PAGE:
MAPS was inspired by watching the television show “Ghost Hunters” and uses similar equipment to conduct their own investigations. They use tape recorders, flashlights, temperature gauges, a camera and K-II meters, which measure electromagnetic fields.

 

They have also made some of their own equipment such as a full-spectrum camera, which captures non-visible light; an electromagnetic field generator, which is thought to possibly energize spirits; and a ghost box.

 

Roeseler explained the ghost box, saying, “There's a lot of different variations of it, but we've got a radio that scans through the stations really quickly. I put it in a foil box so it cuts down on the actual voices coming through so it's more white noise and more validation.”

 

The Medina Historical Society welcomed MAPS back into its building at 406 West Ave. for a second time. The museum was built in 1841 and belonged to the Merritt family. It was turned into the Town of Ridgeway building and eventually became a museum.

 

“I'm sure over time people have died there because it was a home and people tended to die at home in the past,” Cooper said. “I think the reason that the Historical Society might be haunted is that we have a collection of items that were of personal use and personal interest and had attachment to people that have gone on. I can only surmise.”


Provided photo
A strange mist was captured in the front room of the Medina Historical Society, across the hall from the war room. Their K-II electromagnetic meter was stating they had a high reading and this was photographed at the same time.

 

“At the Historical Society, some of the members would be very skeptical and others would be believers,” Cooper said. “Of the believers, a few of the board members attest to having seen a person in the kitchen.”

 

MAPS also investigated the NAPA Auto Parts building. It was constructed in the 1830s and held a jail cell in the basement. There were also more upper apartments, but a fire destroyed them. At least one death has occurred in the building, but possibly more.

 

“The owner has the upstairs apartment,” Joey Robinson said. “We validated some of the stuff he's heard go on there, like he says he hears knocks all the time and these unexplained footsteps.”

 

The Greek Revival building on Pearl Street was constructed in the 1850s and served as a rooming house for a while. There was a murder at the location in the 1980s.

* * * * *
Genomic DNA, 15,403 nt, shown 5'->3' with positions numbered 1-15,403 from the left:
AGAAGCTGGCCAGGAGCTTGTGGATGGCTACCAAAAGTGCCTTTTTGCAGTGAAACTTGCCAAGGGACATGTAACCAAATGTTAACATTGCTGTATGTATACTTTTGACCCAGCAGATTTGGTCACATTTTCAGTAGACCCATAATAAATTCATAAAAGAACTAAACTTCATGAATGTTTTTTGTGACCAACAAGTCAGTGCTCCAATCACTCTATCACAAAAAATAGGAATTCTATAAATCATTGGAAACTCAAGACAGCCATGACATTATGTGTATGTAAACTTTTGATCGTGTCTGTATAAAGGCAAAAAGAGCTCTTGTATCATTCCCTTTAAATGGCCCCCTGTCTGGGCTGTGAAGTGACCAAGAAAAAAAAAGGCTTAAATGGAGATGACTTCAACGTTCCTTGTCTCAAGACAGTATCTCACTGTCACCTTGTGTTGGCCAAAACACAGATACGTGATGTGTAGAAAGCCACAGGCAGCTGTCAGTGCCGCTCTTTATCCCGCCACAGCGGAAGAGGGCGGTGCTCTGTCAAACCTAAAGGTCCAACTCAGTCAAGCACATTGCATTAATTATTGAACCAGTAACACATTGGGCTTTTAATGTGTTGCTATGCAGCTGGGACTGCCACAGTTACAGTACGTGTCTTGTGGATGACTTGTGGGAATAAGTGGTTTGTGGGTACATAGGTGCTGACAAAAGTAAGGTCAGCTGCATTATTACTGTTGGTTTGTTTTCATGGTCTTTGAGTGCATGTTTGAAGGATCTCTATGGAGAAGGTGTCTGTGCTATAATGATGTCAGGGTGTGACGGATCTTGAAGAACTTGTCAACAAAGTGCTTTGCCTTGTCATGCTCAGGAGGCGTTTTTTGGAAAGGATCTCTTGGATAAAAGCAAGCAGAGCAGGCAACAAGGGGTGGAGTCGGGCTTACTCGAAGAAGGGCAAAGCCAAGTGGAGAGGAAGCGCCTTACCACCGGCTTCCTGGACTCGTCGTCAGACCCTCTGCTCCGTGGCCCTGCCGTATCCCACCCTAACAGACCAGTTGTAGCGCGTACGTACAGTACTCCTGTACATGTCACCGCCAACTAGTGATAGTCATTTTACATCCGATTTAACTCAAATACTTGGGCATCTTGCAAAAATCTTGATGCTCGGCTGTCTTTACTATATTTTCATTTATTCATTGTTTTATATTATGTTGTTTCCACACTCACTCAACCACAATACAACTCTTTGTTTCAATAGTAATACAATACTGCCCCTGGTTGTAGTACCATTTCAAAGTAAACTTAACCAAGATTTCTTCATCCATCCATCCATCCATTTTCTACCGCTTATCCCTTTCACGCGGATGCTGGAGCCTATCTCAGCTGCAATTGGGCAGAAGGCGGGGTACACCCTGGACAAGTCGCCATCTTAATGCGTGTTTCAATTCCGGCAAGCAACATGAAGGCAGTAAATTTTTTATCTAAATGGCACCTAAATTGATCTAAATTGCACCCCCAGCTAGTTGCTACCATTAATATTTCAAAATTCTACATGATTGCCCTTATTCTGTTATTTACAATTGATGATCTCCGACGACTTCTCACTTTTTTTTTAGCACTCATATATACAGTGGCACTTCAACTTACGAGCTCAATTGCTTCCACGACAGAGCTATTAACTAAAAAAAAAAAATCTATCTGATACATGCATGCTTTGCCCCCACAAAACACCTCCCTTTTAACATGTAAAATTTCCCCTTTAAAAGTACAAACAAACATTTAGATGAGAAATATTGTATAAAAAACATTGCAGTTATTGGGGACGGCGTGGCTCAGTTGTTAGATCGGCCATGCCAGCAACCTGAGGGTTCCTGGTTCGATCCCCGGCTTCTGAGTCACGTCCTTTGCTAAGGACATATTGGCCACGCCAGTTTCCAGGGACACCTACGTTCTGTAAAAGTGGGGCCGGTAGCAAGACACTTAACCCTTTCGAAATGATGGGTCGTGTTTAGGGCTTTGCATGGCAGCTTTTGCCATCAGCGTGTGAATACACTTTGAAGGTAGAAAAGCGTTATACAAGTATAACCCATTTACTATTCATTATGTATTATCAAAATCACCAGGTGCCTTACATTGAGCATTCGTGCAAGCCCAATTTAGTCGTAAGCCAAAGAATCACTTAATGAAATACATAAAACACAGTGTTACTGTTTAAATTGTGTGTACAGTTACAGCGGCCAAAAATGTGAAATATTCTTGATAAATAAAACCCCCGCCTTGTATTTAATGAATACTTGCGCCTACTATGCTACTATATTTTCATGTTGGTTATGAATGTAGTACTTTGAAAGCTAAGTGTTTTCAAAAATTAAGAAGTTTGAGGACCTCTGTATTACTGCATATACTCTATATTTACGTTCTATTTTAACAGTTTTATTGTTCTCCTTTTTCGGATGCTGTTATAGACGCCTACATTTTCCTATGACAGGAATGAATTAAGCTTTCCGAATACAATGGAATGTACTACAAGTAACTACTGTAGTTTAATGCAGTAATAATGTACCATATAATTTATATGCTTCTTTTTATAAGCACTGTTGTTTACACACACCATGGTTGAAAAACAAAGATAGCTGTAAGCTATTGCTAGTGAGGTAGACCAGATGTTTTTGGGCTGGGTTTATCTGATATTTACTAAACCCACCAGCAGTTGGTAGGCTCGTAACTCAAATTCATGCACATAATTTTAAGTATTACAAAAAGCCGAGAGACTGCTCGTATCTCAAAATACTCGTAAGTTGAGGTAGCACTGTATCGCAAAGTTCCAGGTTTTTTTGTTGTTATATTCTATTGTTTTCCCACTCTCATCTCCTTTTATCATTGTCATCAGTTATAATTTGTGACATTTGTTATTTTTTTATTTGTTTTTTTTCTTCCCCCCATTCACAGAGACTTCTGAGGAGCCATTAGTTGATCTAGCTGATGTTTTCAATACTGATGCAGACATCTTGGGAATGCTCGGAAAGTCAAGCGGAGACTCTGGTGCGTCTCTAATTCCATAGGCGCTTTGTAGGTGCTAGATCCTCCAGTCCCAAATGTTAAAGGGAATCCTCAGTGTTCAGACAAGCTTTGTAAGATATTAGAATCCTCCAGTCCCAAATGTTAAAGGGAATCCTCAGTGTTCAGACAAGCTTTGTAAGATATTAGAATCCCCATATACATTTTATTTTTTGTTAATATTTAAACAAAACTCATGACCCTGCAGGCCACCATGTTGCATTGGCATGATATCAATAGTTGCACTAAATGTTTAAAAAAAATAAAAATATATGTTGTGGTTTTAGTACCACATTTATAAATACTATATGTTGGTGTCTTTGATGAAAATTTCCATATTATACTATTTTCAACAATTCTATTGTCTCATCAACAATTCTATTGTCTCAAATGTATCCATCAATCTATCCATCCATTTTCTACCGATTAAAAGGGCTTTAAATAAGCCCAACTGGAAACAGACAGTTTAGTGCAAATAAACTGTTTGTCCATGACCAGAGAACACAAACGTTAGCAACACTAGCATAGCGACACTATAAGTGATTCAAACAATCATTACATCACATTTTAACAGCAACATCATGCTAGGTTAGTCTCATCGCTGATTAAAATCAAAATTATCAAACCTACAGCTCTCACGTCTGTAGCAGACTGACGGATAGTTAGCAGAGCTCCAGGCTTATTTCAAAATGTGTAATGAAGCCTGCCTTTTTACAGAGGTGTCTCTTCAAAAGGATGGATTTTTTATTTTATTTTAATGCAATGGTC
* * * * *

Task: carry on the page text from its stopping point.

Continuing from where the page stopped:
MAPS captured electronic voice phenomena (EVPs) at all three locations. EVPs are voices of supposed spirits captured on a recording device that can be heard during playbacks. Many of the recordings are cryptic in nature because the voices are quiet and words can't always be heard clearly.

 

Some of the more distinct recordings this year included children's laughter at the Historical Society and a male voice at NAPA that is possibly saying, “What have I got in my pocket?” The Greek Revival produced an EVP of male voice saying “hey” and another of a little girl saying “matches” in response to the members trying to find matches in the room.


The audience listens intently to the clips, trying to determine what is being said in them.

 

Other sounds the group recorded are footsteps and banging. All the evidence is scrutinized and people may interpret the evidence differently. Much of it can be left to personal interpretation and some people may be highly skeptical of it.

 

The group works hard to find scientific explanations that may disprove the evidence as well. They have disproved some experiences as light from car headlights, sounds from plumbing or exterior noise. Exposed electrical wiring can even create an electromagnetic field that can cause the brain to send signals to make a person feel like they are being watched or even experiencing something paranormal.

 

“People can contact us,” said Robinson. “If someone calls and says they have something in their house, we'll come and investigate their house. As of right now, we've done commercial business areas and the museum, but we're willing to branch out and do other places around here. We like it enough we'll probably be doing this for a little while, so wherever it goes, it goes.”

 

To contact MAPS, visit the group's Facebook page by clicking here.

 

Historical Society members also welcome people to join them on the last Monday of every month at the Lee-Whedon Library to learn more about local history.

 

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Several are sentenced to jail or prison for drug crimes

Medina man, 74, gets a year in county jail
By Tom Rivers, Editor Posted 29 September 2014
ALBION – Orleans County Court Judge James Punch sentenced several drug criminals to either county jail or state prison today, including a 74-year-old Medina man.


Angel Gonzalez of Ricky Place pleaded guilty to criminal sale of a controlled substance in the fifth degree. He faced a maximum of 2 ½ years in state prison. His attorney, Nathan Pace, asked the judge to keep Gonzalez out of jail or prison due to his age and declining health.